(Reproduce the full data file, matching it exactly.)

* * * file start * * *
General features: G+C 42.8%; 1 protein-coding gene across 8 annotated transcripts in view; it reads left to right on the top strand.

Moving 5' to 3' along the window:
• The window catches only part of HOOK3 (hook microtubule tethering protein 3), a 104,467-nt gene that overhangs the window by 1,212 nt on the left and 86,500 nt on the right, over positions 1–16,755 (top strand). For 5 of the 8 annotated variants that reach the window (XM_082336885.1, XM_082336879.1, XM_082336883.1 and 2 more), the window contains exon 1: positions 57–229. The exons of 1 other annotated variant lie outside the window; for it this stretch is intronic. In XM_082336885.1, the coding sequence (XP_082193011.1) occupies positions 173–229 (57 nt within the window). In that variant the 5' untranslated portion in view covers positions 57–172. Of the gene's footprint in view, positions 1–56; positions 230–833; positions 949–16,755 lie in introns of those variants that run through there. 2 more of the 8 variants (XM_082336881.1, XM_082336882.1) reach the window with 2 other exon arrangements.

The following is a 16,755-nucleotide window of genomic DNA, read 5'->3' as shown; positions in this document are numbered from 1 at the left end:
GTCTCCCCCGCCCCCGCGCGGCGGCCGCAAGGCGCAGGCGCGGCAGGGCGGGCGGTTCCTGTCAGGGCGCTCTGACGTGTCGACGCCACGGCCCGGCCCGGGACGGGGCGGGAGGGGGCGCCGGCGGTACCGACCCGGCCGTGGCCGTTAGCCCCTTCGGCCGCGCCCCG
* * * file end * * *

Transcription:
General features: G+C 42.8%; 1 protein-coding gene across 8 annotated transcripts in view; it reads left to right on the top strand.

Moving 5' to 3' along the window:
• The window catches only part of HOOK3 (hook microtubule tethering protein 3), a 104,467-nt gene that overhangs the window by 1,212 nt on the left and 86,500 nt on the right, over positions 1–16,755 (top strand). For 5 of the 8 annotated variants that reach the window (XM_082336885.1, XM_082336879.1, XM_082336883.1 and 2 more), the window contains exon 1: positions 57–229. The exons of 1 other annotated variant lie outside the window; for it this stretch is intronic. In XM_082336885.1, the coding sequence (XP_082193011.1) occupies positions 173–229 (57 nt within the window). In that variant the 5' untranslated portion in view covers positions 57–172. Of the gene's footprint in view, positions 1–56; positions 230–833; positions 949–16,755 lie in introns of those variants that run through there. 2 more of the 8 variants (XM_082336881.1, XM_082336882.1) reach the window with 2 other exon arrangements.

The following is a 16,755-nucleotide window of genomic DNA, read 5'->3' as shown; positions in this document are numbered from 1 at the left end:
GTCTCCCCCGCCCCCGCGCGGCGGCCGCAAGGCGCAGGCGCGGCAGGGCGGGCGGTTCCTGTCAGGGCGCTCTGACGTGTCGACGCCACGGCCCGGCCCGGGACGGGGCGGGAGGGGGCGCCGGCGGTACCGACCCGGCCGTGGCCGTTAGCCCCTTCGGCCGCGCCCCG